Of course, social media should not be overlooked in this conversation. Ofcom’s report highlights that social media is most popular for those seeking an “alternative viewpoint” on the news, despite users being less likely to say they often see views that they disagree with online. What’s more, concerns about risks posed by the content we read on the internet are increasing, particularly the risks it poses to others or to society. Are we waking up and smelling the coffee of ‘fake news’? Or is our national paranoia simply increasing? It is certainly interesting that Ofcom notes the importance of critical skills in our evermore digital world to discern what is real and what is fake. “People need the skills to question and make judgements about their online environment” writes Ofcom – a hangover from a tumultuous 2016 US election, overt Russian use of propaganda, and the rise of “alternative facts” perhaps?

 

YOUR TYPE ON PAPER?

Critics forever theorise about the dystopian future headed for the social media generation. 🤷 However it appears that even everyday grammers and tweeters are becoming more aware of the downsides of social media. A third of people have said that they would like to cut down on the time they spend online. Importantly, nearly half of those asked said they had seen hateful content online in the past year. Whether you’re glued to your screens or not, operators are responding to these concerns. Earlier this month, Apple unveiled its new ‘digital wellbeing’ tool which allows social media fans to set limits on the browsing time for certain apps in a bid aims to reduce screen time. Instagram have also recently confirmed the development of a Usage Insights feature that is set to track the time grammers spend taking pictures of food, beaches, themselves, the dog’s dinner, alongside measures announced earlier in the year to combat bullying comments. Instapests of all kinds, take note.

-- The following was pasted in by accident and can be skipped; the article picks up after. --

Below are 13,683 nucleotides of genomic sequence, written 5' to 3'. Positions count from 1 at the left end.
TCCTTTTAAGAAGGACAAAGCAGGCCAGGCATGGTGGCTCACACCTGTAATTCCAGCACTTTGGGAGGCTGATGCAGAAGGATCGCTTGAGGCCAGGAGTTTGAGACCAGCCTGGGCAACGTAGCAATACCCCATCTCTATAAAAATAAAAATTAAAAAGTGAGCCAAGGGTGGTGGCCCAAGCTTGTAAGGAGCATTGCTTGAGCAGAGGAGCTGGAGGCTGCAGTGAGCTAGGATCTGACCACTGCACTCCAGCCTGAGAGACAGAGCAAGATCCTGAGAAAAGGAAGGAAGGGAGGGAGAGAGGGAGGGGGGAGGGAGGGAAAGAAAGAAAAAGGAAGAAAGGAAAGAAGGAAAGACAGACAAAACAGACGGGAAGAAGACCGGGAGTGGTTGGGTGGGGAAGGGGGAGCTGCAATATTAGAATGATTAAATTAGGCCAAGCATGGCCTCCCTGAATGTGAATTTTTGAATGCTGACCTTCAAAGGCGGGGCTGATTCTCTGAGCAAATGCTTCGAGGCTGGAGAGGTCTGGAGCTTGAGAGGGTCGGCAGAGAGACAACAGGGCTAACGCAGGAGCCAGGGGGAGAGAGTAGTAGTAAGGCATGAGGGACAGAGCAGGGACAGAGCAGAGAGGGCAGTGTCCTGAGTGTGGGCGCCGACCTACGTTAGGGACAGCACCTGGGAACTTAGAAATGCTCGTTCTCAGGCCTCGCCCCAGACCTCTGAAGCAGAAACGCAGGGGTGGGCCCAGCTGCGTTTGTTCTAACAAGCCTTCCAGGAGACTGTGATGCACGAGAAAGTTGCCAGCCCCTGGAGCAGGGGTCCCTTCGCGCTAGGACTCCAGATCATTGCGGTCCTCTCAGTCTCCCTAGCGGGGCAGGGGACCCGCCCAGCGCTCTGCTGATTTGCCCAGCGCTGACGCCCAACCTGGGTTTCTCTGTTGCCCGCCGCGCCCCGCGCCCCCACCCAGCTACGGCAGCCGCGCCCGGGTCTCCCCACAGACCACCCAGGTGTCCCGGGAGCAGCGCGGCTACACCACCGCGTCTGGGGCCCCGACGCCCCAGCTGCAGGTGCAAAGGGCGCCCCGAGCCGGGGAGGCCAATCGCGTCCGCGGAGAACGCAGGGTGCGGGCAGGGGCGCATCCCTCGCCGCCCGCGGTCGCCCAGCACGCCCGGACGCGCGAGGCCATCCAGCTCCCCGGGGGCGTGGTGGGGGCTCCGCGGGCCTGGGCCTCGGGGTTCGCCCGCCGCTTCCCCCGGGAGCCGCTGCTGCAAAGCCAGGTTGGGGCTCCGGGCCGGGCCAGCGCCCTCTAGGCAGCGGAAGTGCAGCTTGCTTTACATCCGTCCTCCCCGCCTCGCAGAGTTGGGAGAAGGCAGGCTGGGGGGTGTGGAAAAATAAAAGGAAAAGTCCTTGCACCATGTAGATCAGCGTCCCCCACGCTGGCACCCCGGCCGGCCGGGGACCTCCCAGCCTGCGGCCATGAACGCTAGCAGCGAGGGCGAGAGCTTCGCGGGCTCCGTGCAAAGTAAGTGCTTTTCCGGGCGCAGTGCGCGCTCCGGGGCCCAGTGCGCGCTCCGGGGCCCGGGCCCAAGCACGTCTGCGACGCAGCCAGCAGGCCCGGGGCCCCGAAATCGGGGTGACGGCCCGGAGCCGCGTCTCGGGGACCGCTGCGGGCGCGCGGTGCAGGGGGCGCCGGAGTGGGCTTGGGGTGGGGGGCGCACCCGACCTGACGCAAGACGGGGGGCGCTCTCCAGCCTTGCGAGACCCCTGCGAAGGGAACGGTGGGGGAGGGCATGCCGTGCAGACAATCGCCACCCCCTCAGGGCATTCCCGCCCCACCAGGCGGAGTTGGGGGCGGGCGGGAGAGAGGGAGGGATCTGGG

It’s clear that we are using more and more streaming and on-demand services, see social media as an increasingly viable source of news however “alternative”, and have access to creative opportunities in an interconnected world. However it is important to remember that the internet is not ubiquitous. Consumption of media is not the same for everyone and there are still discrepancies by age and socio-economic group. There are still those who are not online at all and older people remain less likely to be ordering a online grocery delivery whilst dancing to beats from Spotify.

 

SORRY, WHAT DOES THIS HAVE TO DO WITH COMMS?

Our media landscape is diversifying. How we consume media is diversifying. The PR of the future needs to be just as diverse. The aim of any PR campaign or any humble press release is to be read, shared and heard.  How media is “consumed” should be at the heart of any strategy. Campaigns can harness the fear of missing out to their advantage, by making content that people want to share. We need to create content that can span the entirety of the media landscape, that fits naturally into channels and devices, with stories that people just don’t want to miss. PRs shouldn’t be pranging just yet…

 

SOURCES

Reuters Institute Digital News Report 2018

Ofcom Adults’ Media Use and Attitudes Report 2018

Ofcom Media Nations: UK

Deloitte UK Technology, Media and Telecommunications Predictions 2018

BARB Viewing Report 2018